In 2022, the DOE elected to move the operational portion of the demonstration to a competitively-award contract to prolong the operational period. After a solicitation process, it awarded a $150 million “definitized contract” to Centrus under two phases through 2024. Phase 1 calls for the completion of the cascade and the start of operations to produce an initial 20 kg of HALEU UF6 (19.75% enriched) by December 31, 2023. Centrus in February 2023 completed construction and initial testing of its advanced uranium enrichment centrifuge cascade as well as most of its associated support systems.

Under Phase 2, Centrus plans to continue production for a full year at an annual production rate of 900 kg of HALEU. The DOE will own the HALEU produced from the demonstration cascade. The operation contract also gives the DOE options to pay for up to nine additional years beyond the base contract, though those options will be subject to the availability of Congressional appropriations.

According to Centrus, the NRC’s approval issued on Thursday to allow Centrus to possess uranium and introduce it into the demonstration cascade follows the federal regulator’s operational readiness review. “The operational readiness reviews were required under Centrus’ NRC license, which was successfully amended in 2021 to make the Piketon site the only NRC-licensed HALEU production facility,” the company noted.

Next Steps: Scaling Up?

Now that construction and initial testing have been wrapped up, and the NRC has authorized Centrus to introduce UF6 into the HALEU cascade, Centrus will focus on completing construction on an on-site HALEU storage area. It plans to also conduct final testing activities prior to operation as slated by year-end.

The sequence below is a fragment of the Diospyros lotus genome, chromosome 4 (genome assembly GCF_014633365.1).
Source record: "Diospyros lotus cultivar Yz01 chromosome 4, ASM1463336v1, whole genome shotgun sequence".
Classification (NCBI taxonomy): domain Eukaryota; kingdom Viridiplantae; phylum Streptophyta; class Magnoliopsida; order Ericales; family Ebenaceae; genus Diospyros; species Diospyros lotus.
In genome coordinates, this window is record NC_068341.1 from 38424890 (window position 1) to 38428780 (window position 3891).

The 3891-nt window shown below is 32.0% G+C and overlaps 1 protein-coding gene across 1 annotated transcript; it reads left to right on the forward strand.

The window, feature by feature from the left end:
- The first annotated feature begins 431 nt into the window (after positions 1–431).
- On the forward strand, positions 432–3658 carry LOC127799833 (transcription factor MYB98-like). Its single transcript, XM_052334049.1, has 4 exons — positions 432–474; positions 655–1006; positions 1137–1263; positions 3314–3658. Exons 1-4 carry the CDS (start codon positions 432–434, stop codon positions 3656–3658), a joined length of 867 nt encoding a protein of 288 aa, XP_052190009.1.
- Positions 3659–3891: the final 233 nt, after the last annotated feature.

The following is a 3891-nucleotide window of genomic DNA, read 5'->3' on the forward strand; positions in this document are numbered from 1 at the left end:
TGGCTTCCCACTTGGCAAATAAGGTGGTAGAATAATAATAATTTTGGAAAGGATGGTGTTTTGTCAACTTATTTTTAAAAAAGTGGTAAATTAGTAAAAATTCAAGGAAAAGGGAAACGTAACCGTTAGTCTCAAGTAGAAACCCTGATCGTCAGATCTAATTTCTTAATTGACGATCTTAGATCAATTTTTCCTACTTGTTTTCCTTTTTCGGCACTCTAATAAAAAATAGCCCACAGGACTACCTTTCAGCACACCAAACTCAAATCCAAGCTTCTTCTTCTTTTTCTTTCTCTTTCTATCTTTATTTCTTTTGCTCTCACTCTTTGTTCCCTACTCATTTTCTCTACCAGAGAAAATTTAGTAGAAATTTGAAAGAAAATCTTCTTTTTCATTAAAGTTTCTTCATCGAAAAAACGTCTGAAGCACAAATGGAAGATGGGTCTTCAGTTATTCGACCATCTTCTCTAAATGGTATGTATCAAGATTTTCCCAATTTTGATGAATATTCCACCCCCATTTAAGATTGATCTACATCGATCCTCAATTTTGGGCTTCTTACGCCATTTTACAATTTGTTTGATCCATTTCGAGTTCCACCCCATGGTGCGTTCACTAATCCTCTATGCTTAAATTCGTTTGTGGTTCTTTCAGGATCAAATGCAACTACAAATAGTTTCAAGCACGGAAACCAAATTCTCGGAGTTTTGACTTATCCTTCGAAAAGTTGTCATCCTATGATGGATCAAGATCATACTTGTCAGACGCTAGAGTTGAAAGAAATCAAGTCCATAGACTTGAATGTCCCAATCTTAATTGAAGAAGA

Centrus is separately also exploring the possibility to scale up the Piketon facility for expanded HALEU production. Provided that it can secure sufficient funding or off-take contracts, the company estimates that a full-scale HALEU cascade—consisting of 120 individual centrifuge machines with a combined capacity of approximately 6,000 kg of HALEU per year (6 MTU/year)—could be brought online within about 42 months. “Centrus has the capability to add an additional cascade every six months after that,” it said.

DOE Takes Notable Steps to Boost Domestic HALEU Availability

The DOE estimates that more than 40 metric tons (40,000 kg) of HALEU could be needed by 2030 to deploy a new fleet of advanced reactors in a timeframe that supports the Biden administration’s goal of 100% carbon-free electricity by 2035.

Under the HALEU Availability Program, which Congress established in the Energy Act of 2020, the DOE has so far established a “HALEU Consortium,” a public-private coordination effort. The DOE has meanwhile also begun working to establish a temporary domestic demand for HALEU to stimulate a diverse supply of commercial HALEU. It hopes that these efforts could ultimately lead “to a competitive HALEU market and more certain domestic HALEU demand.”

On June 12, notably, the DOE’s Office of Nuclear Energy issued a notice to prepare an environmental impact statement in accordance with the National Environmental Policy Act (NEPA) for the DOE’s proposed efforts to facilitate and commercialize domestic HALEU production. 

On Monday, the agency also issued two draft requests for proposals (RFPs) focused on HALEU acquisition. The first RFP is related to services and HALEU material production. The second RFP focuses on deconversion activities to convert enriched UF6 gas into metal or oxide forms, which can be used to fabricate fuels needed by several advanced reactor developers.

Sonal Patel is a POWER senior associate editor (@sonalcpatel@POWERmagazine).